The economy has forced meeting managers to get creative and look for deals in new places. One of those places is barter exchanges — companies that specialize in bringing together manufacturers and service providers in mostly cashless exchanges of product overstock and inventory. That includes hotel rooms, says Tom McDowell, executive director of the National Association of Trade Exchanges in Mentor, Ohio. “A lot of hotels and resorts are already organized for barter, and those that aren't are usually open to barter opportunities.”
For example, Les Grafman, publisher and owner of New Parent magazine in White Plains, N.Y., used trade credits for magazine ads to take his entire staff to an industryrather than just 40 percent of the staff, which is what he could have afforded otherwise. Grafman is a regular client of NTA Trade, a barter exchange company based in Niles, Ill.
“Everything went great,” he says. “There were probably 30 room nights involved. We used cash for taxes plus some miscellaneous meals and drinks. But 95 percent of it was on trade.”
How It Works
The essence of barter exchange is this: If your company makes widgets and finds inventory is higher than expected, you might commit $25,000 worth of those widgets to a barter exchange for credit. Meanwhile, across town or across the country, a conference hotel knows that February weekends are its quietest time. It makes 100 rooms and a banquet hall — valued at $25,000 — available to the barter exchange for every weekend in February.
Sales reps at the barter exchange then look for a match. The hotel and the widget manufacturer don't trade directly. The widget manufacturer might apply its $25,000 in barter credit toward a February weekend at the hotel; the hotel might use its value in advertising, office supplies, equipment for its operations, and so forth.
These are not entirely cashless transactions. Hotels will trade for room and meeting space inventory, but will expect to be paid in cash for food and alcohol, plus taxes and gratuities.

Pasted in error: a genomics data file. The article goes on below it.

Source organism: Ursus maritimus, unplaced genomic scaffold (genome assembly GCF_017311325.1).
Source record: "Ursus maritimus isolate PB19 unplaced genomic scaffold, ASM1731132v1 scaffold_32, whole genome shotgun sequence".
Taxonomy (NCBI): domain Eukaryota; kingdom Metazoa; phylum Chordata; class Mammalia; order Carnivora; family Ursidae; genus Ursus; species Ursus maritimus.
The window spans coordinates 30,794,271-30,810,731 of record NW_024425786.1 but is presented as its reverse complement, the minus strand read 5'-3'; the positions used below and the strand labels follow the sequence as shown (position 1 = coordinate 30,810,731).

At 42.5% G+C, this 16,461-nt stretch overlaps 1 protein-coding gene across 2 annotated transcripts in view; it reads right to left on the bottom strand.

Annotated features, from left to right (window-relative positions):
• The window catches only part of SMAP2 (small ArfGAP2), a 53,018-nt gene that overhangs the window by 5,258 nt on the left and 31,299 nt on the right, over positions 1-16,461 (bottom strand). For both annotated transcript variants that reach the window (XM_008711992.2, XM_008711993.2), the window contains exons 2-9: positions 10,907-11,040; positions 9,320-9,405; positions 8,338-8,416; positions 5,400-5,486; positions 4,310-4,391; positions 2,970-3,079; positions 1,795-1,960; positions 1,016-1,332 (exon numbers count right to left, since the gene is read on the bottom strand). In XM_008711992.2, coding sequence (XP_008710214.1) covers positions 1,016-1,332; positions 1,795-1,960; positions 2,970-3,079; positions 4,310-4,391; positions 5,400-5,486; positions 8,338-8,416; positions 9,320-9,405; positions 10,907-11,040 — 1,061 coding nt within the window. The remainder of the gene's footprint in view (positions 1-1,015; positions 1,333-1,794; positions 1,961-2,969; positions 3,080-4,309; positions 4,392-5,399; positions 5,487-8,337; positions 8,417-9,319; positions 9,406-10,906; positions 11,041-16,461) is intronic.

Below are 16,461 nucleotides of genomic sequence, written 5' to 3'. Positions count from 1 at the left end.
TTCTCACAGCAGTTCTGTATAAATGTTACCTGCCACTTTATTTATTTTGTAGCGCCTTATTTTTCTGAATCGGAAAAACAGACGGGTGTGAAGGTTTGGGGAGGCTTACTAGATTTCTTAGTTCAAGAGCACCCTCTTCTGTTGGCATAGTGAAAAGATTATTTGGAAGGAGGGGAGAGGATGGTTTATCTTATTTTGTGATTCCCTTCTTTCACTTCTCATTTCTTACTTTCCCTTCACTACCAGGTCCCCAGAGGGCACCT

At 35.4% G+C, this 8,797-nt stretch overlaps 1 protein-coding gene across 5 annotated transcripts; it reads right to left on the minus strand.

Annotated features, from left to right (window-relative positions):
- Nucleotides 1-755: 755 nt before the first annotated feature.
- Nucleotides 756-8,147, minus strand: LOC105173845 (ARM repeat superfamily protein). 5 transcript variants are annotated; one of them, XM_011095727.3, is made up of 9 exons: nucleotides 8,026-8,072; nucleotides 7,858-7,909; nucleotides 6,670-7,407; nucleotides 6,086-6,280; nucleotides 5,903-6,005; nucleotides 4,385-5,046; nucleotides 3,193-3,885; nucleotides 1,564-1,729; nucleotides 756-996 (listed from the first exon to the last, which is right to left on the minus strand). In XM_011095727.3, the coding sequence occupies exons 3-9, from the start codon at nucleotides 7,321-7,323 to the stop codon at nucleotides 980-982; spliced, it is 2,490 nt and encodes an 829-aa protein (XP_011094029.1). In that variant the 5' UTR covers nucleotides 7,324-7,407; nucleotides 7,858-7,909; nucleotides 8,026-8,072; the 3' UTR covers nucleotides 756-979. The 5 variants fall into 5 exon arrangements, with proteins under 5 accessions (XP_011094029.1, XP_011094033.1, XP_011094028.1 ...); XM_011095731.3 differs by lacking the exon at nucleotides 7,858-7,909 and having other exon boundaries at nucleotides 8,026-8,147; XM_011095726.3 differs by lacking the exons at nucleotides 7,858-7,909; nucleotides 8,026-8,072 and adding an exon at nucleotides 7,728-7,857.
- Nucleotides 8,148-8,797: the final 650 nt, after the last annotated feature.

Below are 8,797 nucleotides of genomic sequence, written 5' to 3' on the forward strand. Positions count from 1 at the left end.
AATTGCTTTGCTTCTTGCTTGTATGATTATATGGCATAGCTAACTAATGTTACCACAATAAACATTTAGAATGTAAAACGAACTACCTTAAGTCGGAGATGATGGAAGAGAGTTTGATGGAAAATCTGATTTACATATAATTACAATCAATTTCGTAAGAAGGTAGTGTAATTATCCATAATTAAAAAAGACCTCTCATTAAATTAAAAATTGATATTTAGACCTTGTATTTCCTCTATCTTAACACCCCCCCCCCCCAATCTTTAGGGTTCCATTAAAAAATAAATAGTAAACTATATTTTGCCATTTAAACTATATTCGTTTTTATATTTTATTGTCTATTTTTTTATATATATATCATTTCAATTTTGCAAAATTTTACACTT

Mike Pratt, vice president of sales and marketing for Denver-based Magnolia Hotels, has been a barter advocate for the past five years. Pratt estimates he does $75,000 worth of business in barter annually.
“We've done one or two pretty substantial meetings every year on barter,” Pratt says. “Recently, we did 80 rooms for three nights at our Houston hotel, plus meeting space. The value was probably $20,000 to $25,000. The arrangement works out well for us off peak.”
What did Magnolia Hotels get in exchange? “Our entire fitness center in Omaha was built on trade,” Pratt says. “When we renovated that property, I thought, ‘Let's see if we can do it on trade.’”
Using a national barter company such as NTA Trade, Magnolia can sell its rooms in Houston and draw a benefit in Omaha. “Our hotels share the barter; it's one account. It allows the hotels not to use cash for other things. We get tchotchkes, gifts, flat-screen TVs. Once, we needed seven laptops and we got them through barter.”
Sometimes Magnolia Hotels will barter directly with companies that it knows are open to direct exchanges. In this way, it recently traded room nights for advertising with a national radio and billboard company.
“We won't do the barter if we're in peak season; then the turnaway business, as well as the barter, is too expensive,” he says. “If a company is flexible in dates and options, barter is always an option. A lot of barter is done for advertising. We're a $100 million hotel company. A lot of our national advertising — especially with in-flight publications — is done on barter.”